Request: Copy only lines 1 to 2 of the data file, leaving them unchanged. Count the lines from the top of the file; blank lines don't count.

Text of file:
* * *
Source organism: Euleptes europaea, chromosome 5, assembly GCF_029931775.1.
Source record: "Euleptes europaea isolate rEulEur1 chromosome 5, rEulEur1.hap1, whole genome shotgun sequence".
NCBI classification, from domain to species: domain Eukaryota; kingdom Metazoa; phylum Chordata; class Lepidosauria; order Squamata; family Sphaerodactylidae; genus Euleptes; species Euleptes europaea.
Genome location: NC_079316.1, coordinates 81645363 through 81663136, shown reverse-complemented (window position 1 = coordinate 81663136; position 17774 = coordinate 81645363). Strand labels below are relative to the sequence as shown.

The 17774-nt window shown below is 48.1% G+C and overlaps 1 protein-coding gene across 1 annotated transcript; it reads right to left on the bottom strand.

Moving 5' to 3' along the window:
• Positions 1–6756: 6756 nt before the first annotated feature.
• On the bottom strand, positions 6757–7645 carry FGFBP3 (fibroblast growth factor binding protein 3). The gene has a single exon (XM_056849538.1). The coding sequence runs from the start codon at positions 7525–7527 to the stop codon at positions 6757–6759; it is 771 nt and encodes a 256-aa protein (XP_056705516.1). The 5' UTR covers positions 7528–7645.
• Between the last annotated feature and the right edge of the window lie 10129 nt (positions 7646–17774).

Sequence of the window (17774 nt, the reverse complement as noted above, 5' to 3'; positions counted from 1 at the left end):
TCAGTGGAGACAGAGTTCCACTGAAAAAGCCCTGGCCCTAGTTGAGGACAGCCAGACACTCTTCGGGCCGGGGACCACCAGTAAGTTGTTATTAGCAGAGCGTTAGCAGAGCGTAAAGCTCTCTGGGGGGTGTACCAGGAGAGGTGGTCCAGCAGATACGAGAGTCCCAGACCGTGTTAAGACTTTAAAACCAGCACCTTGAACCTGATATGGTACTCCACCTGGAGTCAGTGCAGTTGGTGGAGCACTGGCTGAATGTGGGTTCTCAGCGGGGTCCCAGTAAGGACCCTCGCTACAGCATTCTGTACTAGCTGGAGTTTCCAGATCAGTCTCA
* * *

Source organism: Euleptes europaea, chromosome 5, assembly GCF_029931775.1.
Source record: "Euleptes europaea isolate rEulEur1 chromosome 5, rEulEur1.hap1, whole genome shotgun sequence".